“In almost all states, any remaining money that is unclaimed on these market cards will need to be turned over their State as dormant funds to be held by the State until claimed by their owner,” said Jim Brinton, CEO of Avanti Markets. “This is normally after two to three years, sometimes longer. If an operator builds a small inactive monthly fee into their market card agreement which may be assessed after a long period of inactivity, the small amount of funds remaining on these market cards will be depleted via this charge and the money will in essence go into the operator’s pocket instead of potentially sitting for years in their State’s fund. And it will save the operator a significant amount of paperwork needed to be done when turning dormant money over to a State.”
From credit to pre-pay
How consumers are currently paying at micro markets is contingent on a variety of factors. “We see locations that are blue collar and/or a mixture of blue collar with some office personnel and these accounts typically take advantage of the market card because there may be a higher usage of cash loads in these accounts,” Allahyar-Steiner said. “However, you walk into a white-collar location, or tech environment where you have younger generations, and they don’t necessarily mind swiping their debit/credit card for small transactions.”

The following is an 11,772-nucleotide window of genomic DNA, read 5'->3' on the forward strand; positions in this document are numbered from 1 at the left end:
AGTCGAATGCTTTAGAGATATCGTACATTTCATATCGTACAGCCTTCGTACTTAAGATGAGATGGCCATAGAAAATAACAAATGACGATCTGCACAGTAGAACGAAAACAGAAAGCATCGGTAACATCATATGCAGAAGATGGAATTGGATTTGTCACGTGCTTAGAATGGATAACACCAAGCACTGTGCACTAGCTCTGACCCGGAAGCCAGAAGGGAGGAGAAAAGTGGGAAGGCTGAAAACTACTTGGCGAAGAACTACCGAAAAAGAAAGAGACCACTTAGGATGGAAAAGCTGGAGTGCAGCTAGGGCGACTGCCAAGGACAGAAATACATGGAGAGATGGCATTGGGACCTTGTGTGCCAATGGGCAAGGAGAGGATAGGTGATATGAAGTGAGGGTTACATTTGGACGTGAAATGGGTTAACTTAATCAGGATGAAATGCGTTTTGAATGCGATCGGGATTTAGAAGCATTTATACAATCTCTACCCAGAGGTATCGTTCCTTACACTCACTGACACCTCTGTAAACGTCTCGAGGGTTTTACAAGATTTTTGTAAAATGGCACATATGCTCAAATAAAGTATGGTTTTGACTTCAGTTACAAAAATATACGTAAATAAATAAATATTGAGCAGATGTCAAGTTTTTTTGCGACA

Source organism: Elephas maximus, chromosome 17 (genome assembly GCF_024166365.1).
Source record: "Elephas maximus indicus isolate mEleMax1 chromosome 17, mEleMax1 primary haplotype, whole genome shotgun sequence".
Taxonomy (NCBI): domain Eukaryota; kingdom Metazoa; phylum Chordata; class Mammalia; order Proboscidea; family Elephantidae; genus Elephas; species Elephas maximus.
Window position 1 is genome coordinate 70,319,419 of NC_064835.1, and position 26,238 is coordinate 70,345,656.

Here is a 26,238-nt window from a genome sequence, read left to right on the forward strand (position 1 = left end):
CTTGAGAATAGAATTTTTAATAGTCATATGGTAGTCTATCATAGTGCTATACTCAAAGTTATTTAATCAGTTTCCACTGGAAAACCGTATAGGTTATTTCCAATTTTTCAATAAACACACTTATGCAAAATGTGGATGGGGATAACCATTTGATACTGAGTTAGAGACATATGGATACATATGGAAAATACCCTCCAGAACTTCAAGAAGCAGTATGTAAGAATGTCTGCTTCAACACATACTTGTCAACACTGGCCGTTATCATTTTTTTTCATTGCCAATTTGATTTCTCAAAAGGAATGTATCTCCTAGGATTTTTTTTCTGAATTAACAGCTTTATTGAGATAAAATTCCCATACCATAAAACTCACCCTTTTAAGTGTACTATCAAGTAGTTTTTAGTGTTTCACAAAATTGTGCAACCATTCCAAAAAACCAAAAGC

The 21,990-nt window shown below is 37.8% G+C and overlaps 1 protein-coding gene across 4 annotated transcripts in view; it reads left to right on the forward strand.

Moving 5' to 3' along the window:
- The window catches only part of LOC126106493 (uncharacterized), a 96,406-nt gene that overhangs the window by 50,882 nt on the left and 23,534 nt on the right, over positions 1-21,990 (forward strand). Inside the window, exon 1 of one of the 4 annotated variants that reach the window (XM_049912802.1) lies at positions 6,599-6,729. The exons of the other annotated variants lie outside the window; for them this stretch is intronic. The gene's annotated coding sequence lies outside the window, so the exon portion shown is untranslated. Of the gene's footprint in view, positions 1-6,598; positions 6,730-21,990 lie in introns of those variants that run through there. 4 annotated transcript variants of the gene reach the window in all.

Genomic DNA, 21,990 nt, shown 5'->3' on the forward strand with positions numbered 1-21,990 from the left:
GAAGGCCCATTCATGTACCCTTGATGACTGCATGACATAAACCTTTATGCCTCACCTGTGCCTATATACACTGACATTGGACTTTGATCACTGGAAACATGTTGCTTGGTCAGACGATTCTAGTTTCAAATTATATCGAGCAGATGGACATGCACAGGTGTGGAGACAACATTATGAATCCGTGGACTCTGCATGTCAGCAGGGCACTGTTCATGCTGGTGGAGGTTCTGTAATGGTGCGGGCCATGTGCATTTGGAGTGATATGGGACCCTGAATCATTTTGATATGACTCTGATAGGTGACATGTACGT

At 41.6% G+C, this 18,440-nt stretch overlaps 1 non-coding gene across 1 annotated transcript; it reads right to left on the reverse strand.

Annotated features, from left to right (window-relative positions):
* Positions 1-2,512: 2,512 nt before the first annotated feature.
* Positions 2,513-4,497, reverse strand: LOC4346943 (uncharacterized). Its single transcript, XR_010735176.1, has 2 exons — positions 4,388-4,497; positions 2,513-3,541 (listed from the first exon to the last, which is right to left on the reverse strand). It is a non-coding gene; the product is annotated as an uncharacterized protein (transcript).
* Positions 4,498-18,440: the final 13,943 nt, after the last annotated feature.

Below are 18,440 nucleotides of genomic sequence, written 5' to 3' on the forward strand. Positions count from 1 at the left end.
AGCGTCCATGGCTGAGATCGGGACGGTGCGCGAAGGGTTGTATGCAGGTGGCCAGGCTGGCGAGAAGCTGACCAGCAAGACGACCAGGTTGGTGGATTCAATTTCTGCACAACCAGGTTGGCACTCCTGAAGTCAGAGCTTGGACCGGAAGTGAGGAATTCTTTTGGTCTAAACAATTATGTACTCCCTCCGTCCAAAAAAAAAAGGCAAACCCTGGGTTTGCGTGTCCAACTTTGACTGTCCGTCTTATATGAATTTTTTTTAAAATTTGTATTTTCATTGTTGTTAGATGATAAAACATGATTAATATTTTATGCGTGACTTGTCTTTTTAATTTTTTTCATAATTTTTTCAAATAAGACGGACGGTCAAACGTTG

Hessling notes that in his experience, credit/debit and stored value account purchases have been about even. “Transaction mix is pretty steady at 49 percent credit/debit and 49 percent stored value and 2 percent cash,” he said.
Leider has been noticing a decrease in the number of people paying with pre-paid cards. “More than half of our market sales are paid by credit/debit cards and they use them just to pay for that purchase at that time,” said Leider. In order to grow market card usage, Leider says he will begin giving loyalty points to everyone who uses their pre-paid account, no matter what.
Terri Starnes-Bryant, president of Microtronic US indicates that in order to increase pre-paid usage, operators need to be providing incentives. “They need to be offering some type of promotion that requires the pre-paid cards, such as spend $100 and get $10 added to your account,” she said. “Many of our operators offer bonus funds when loading larger amounts to the market cards. One in particular gives a $5 bonus when loading $50. He’s told me the $50 loads are unbelievable.”
Mitchell suggests promoting pre-paid accounts with traditional and digital methods. “Place clings within close proximity of the product on the shelf or cooler as a reminder when the consumer is about to purchase the product or utilize digital screens that continuously promote the discounts the user will receive by using the stored value card,” he said.
The best method according to Galaida is to focus on the rewards a pre-paid card offers the user. “Promote rather than penalize,” he said. “Show them they can earn rewards by using their market card instead of charging additional fees for credit or debit purchases.”
Among other things, pre-paid accounts allow operators to track purchasing habits and increase customer loyalty. The question is not if to promote them, but rather how to get more consumers utilizing this feature in the micro market.